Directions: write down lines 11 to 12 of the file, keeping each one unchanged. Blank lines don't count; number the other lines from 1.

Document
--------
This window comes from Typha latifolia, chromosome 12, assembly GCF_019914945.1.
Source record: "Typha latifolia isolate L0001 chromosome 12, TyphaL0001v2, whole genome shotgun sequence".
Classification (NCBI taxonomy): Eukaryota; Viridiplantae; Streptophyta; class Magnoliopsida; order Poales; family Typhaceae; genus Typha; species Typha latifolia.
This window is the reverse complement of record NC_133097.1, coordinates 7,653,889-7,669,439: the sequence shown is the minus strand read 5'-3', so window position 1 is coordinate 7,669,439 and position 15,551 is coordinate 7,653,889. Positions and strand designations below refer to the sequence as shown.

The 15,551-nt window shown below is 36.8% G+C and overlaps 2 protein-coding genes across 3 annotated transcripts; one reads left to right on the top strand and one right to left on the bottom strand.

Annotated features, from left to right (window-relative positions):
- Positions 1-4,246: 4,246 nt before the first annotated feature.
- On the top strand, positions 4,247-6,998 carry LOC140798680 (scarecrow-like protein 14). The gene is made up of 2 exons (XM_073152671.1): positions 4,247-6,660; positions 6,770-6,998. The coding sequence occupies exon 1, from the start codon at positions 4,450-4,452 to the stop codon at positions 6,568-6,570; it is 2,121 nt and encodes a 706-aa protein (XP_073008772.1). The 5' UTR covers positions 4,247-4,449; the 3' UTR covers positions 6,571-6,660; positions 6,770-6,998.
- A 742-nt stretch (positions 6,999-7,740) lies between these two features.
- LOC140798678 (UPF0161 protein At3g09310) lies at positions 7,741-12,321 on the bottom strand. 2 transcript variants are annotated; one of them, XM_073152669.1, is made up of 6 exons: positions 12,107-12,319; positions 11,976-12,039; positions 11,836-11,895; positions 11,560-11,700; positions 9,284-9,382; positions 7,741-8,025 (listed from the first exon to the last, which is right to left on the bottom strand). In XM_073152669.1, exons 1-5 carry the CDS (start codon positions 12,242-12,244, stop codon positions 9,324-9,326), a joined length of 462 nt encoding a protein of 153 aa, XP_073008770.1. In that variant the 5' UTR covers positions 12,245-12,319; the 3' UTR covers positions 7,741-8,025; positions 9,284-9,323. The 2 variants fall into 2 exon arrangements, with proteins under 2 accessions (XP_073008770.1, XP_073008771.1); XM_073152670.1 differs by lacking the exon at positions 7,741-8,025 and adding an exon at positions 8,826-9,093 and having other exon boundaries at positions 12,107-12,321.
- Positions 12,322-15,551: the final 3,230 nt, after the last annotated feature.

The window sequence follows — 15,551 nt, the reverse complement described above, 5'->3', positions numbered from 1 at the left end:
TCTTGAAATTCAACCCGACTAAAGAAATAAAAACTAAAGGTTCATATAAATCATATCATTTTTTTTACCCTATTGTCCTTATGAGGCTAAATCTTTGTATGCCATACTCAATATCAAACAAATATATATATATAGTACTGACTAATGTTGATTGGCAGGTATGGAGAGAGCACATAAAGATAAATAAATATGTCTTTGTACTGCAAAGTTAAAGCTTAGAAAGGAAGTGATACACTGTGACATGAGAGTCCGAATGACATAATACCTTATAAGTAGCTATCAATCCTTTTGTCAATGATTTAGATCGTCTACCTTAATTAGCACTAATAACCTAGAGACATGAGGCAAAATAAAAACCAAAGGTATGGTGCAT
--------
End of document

- Positions 12,322-15,551: the final 3,230 nt, after the last annotated feature.

The window sequence follows — 15,551 nt, the reverse complement described above, 5'->3', positions numbered from 1 at the left end: